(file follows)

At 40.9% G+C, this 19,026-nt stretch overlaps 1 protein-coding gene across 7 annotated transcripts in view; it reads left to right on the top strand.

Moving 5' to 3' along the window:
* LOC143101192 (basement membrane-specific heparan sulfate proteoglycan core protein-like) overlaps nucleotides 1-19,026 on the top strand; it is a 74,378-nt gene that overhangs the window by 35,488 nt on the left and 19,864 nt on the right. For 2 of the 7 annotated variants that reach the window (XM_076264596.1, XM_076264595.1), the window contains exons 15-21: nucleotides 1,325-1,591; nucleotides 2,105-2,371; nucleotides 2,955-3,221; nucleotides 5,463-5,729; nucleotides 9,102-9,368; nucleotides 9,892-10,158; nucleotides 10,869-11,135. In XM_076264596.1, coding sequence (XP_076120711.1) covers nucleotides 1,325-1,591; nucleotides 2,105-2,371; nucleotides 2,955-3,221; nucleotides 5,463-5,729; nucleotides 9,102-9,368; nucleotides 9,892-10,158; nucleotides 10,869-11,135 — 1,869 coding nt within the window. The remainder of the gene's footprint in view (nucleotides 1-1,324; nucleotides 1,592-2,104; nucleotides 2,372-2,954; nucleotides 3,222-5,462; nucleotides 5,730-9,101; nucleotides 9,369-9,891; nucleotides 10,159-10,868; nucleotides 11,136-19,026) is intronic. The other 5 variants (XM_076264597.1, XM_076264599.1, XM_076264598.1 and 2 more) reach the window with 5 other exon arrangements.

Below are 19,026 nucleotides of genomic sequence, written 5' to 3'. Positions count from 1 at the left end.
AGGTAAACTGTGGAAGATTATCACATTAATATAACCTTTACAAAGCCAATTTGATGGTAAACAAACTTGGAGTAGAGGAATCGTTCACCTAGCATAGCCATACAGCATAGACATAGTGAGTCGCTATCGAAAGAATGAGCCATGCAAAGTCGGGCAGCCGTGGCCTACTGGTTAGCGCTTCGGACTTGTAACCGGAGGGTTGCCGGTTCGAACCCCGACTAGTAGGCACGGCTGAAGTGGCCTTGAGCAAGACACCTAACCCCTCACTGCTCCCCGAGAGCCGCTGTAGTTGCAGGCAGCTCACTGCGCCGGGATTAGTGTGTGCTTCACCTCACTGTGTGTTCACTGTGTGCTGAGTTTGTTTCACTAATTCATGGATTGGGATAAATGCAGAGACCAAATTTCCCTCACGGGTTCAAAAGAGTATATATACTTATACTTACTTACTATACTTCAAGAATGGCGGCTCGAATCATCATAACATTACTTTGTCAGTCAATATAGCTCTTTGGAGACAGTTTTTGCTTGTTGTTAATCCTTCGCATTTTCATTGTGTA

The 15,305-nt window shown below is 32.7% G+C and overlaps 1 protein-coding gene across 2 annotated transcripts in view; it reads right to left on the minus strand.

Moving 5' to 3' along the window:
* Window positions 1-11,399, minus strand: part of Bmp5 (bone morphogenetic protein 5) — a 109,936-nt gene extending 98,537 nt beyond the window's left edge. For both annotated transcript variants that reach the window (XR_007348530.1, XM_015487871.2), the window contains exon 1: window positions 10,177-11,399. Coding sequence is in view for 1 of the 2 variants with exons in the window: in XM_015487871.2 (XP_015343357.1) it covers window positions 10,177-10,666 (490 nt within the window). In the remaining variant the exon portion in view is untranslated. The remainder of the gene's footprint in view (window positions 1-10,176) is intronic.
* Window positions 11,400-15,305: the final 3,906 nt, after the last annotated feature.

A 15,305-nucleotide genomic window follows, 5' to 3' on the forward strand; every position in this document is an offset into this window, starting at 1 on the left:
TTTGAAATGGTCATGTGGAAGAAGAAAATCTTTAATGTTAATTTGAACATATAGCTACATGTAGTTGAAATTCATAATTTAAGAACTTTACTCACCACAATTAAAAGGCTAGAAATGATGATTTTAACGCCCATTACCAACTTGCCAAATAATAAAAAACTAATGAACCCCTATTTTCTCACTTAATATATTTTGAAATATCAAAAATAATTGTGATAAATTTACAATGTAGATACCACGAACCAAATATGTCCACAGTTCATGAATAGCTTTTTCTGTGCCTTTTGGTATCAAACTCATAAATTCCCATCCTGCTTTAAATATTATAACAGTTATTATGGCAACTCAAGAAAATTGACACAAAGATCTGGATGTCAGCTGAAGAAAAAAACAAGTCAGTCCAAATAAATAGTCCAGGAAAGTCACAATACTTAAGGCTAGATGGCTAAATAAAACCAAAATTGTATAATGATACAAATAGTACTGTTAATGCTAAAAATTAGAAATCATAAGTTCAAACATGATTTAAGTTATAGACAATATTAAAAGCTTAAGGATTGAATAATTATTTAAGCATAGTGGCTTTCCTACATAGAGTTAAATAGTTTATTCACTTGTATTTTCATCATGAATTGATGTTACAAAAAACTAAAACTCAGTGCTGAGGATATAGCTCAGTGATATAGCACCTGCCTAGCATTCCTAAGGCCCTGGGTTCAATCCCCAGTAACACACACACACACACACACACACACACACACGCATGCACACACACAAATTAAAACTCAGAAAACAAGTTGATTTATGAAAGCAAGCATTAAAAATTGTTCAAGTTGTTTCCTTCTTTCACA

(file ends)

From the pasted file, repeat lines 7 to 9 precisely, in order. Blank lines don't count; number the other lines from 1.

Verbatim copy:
Moving 5' to 3' along the window:
* Window positions 1-11,399, minus strand: part of Bmp5 (bone morphogenetic protein 5) — a 109,936-nt gene extending 98,537 nt beyond the window's left edge. For both annotated transcript variants that reach the window (XR_007348530.1, XM_015487871.2), the window contains exon 1: window positions 10,177-11,399. Coding sequence is in view for 1 of the 2 variants with exons in the window: in XM_015487871.2 (XP_015343357.1) it covers window positions 10,177-10,666 (490 nt within the window). In the remaining variant the exon portion in view is untranslated. The remainder of the gene's footprint in view (window positions 1-10,176) is intronic.
* Window positions 11,400-15,305: the final 3,906 nt, after the last annotated feature.